Taliban offer to surrender last outpost

BANGI, Afghanistan -- The Taliban offered on Sunday to surrender their last northern stronghold if Arab and other foreign fighters loyal to Osama bin Laden in the city are spared, an anti-Taliban commander said. The northern alliance, meanwhile, agreed to a conference on neutral ground to plan a multiethnic government.

The offer to surrender Kunduz came after U.S. bombers unleashed their heaviest strikes so far on the city. Warplanes were also reported in action near the Taliban southern stronghold of Kandahar and areas of eastern Afghanistan where bin Laden is believed to maintain camps and hide-outs.

In Washington, National Security Adviser Condoleezza Rice said the advances on the ground were reducing bin Laden's room to maneuver. "We think that the more that we are stripping away his protection ... that we're beginning to narrow his possibilities for hiding," Rice told CNN's "Late Edition."

Secretary of State Colin Powell said the northern alliance had agreed to take part in U.N.-brokered talks with other Afghan factions about forming a new power-sharing government in Afghanistan.

The head of the alliance, Burhanuddin Rabbani, said Saturday his group supported such a conference but wanted it to take place in the capital, Kabul. The United Nations favors a neutral site.

Following talks in Tashkent, Uzbekistan with U.S. envoy James F. Dobbins, the alliance's foreign minister, Abdullah, said the meeting "will be held outside Afghanistan," possibly as early as this week.

That would represent a major concession by the alliance, which clearly wanted the conference to take place in a city under its control. Abdullah said some locations proposed by the United Nations "were acceptable to us," citing Germany, Switzerland and Austria.

"It is my understanding based on the discussions we had today that the issues of venue and timing of such a meeting are agreed," Dobbins said.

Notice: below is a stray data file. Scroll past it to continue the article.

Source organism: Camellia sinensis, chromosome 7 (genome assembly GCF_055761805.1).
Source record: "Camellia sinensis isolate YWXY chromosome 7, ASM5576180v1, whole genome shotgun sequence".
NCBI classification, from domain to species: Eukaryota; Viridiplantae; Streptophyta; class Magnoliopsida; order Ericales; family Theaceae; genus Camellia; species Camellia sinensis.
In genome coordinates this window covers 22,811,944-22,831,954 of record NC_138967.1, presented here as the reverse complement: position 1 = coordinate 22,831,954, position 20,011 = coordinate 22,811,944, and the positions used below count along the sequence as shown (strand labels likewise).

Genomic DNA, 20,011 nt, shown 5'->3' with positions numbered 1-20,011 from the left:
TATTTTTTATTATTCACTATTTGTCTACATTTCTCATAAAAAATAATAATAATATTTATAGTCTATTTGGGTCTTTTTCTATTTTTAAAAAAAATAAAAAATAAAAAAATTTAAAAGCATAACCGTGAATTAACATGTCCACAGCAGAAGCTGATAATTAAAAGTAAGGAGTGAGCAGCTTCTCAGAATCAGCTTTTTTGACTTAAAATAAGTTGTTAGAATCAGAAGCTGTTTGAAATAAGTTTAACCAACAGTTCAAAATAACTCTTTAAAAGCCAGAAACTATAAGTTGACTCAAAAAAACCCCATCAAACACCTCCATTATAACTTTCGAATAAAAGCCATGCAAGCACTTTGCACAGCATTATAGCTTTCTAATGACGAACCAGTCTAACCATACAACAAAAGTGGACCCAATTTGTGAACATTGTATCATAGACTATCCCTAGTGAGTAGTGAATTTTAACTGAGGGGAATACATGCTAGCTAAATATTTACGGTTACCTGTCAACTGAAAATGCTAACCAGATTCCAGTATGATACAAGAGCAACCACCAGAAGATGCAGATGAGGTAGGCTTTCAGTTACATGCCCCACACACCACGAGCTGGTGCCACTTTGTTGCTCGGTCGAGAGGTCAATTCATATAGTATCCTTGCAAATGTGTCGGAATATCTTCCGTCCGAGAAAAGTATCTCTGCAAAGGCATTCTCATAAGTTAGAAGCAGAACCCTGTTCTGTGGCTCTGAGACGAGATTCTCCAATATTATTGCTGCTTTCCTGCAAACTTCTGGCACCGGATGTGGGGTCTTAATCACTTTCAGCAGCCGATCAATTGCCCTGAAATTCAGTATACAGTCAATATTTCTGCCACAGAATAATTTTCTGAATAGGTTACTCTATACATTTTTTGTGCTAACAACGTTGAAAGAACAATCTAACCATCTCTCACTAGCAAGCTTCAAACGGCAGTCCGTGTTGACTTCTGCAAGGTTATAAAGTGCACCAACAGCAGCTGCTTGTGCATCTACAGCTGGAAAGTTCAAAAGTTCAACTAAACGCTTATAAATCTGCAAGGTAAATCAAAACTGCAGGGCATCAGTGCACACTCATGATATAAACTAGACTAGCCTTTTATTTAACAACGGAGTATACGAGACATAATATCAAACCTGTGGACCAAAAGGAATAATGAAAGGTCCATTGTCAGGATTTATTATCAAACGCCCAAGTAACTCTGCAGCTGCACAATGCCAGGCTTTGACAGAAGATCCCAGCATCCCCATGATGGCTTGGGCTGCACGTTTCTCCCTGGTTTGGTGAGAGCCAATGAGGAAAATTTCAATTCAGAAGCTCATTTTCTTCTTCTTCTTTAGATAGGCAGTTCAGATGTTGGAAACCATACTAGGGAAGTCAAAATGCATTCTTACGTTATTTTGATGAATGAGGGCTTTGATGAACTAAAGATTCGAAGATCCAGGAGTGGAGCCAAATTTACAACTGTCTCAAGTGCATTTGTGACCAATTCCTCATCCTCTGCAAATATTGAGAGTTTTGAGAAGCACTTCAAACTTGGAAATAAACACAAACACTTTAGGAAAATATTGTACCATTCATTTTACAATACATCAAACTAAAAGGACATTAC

The United States had been putting heavy pressure on the northern alliance to drop Kabul as a venue for the talks. Powell expressed hopes the meeting organized by the top U.N. envoy for Afghanistan, Lakhdar Brahimi, would take place in days.

"We've got to get this moving," Powell said on "Fox News Sunday."

A place for women

He told ABC's "This Week" that the United States believes any new power structure in Afghanistan should include women. However, he said, "we're not going to dictate what they do with their government."

Rice echoed those comments.

"We have to remember that Afghanistan is a place where women were educated, where girls were educated, where lots of women were doctors and teachers. This is not a new concept," she said on NBC's "Meet the Press." "But certainly, we cannot choose the members of the next Afghan government."

Terror of the Taliban

B-52s struck Taliban positions outside Kunduz, unleashing their biggest bombs yet in the area.

Refugees fleeing Kunduz say a hard core of Taliban soldiers and allied Arab, Chechen and Pakistani fighters are in control after fleeing other districts across the north in the past week.

The refugees told of terror at the hands of Taliban troops and foreign fighters. The foreigners, fearing they will be killed if the city falls, were reportedly blocking Afghan Taliban trying to surrender.

One refugee, Dar Zardad, said Taliban killed eight boys in their late teens after some of the youths laughed at the militia fighters. Zardad and other refugees in Bangi, a village about 30 miles to the east, recounted how fighters shot and killed a doctor when he delayed responding to their summons to come treat wounded Taliban troops.

Witnesses said at least 100 Taliban soldiers were shot, apparently by gunmen from their own side, as they approached northern alliance lines in an attempt to surrender.

Still, Taliban leaders in the city were negotiating with alliance commanders by radio.

The Taliban said they would surrender if the alliance guaranteed that non-Afghans fighting alongside the Islamic militia would not be killed and if the surrender were witnessed by U.N. representatives, an alliance commander, Nahidullah, said in the city of Taloqan, about 40 miles to the east.

There was no immediate word whether the opposition alliance has accepted the offer.